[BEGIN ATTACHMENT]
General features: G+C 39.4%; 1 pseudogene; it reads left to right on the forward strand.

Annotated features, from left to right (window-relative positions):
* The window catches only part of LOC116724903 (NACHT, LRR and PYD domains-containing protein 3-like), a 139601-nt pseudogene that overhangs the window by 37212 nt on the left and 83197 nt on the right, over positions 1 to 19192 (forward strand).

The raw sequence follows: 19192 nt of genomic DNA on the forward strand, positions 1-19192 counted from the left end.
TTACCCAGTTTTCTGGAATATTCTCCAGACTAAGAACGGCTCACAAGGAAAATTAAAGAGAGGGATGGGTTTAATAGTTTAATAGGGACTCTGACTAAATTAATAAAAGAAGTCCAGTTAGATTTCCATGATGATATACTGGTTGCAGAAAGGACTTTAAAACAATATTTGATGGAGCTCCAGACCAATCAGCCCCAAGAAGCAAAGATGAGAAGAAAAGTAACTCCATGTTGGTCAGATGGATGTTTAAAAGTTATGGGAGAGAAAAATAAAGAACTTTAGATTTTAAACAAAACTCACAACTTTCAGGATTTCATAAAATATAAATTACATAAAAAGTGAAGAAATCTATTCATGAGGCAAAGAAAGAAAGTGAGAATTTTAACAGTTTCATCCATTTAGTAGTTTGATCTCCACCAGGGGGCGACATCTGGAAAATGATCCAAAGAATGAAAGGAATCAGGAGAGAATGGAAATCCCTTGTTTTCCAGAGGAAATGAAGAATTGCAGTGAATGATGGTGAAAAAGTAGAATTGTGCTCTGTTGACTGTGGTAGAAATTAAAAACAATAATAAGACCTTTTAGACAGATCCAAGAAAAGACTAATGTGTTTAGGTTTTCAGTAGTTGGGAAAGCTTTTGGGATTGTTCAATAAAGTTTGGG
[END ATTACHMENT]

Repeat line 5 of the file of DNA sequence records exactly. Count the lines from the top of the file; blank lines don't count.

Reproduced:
TTACCCAGTTTTCTGGAATATTCTCCAGACTAAGAACGGCTCACAAGGAAAATTAAAGAGAGGGATGGGTTTAATAGTTTAATAGGGACTCTGACTAAATTAATAAAAGAAGTCCAGTTAGATTTCCATGATGATATACTGGTTGCAGAAAGGACTTTAAAACAATATTTGATGGAGCTCCAGACCAATCAGCCCCAAGAAGCAAAGATGAGAAGAAAAGTAACTCCATGTTGGTCAGATGGATGTTTAAAAGTTATGGGAGAGAAAAATAAAGAACTTTAGATTTTAAACAAAACTCACAACTTTCAGGATTTCATAAAATATAAATTACATAAAAAGTGAAGAAATCTATTCATGAGGCAAAGAAAGAAAGTGAGAATTTTAACAGTTTCATCCATTTAGTAGTTTGATCTCCACCAGGGGGCGACATCTGGAAAATGATCCAAAGAATGAAAGGAATCAGGAGAGAATGGAAATCCCTTGTTTTCCAGAGGAAATGAAGAATTGCAGTGAATGATGGTGAAAAAGTAGAATTGTGCTCTGTTGACTGTGGTAGAAATTAAAAACAATAATAAGACCTTTTAGACAGATCCAAGAAAAGACTAATGTGTTTAGGTTTTCAGTAGTTGGGAAAGCTTTTGGGATTGTTCAATAAAGTTTGGG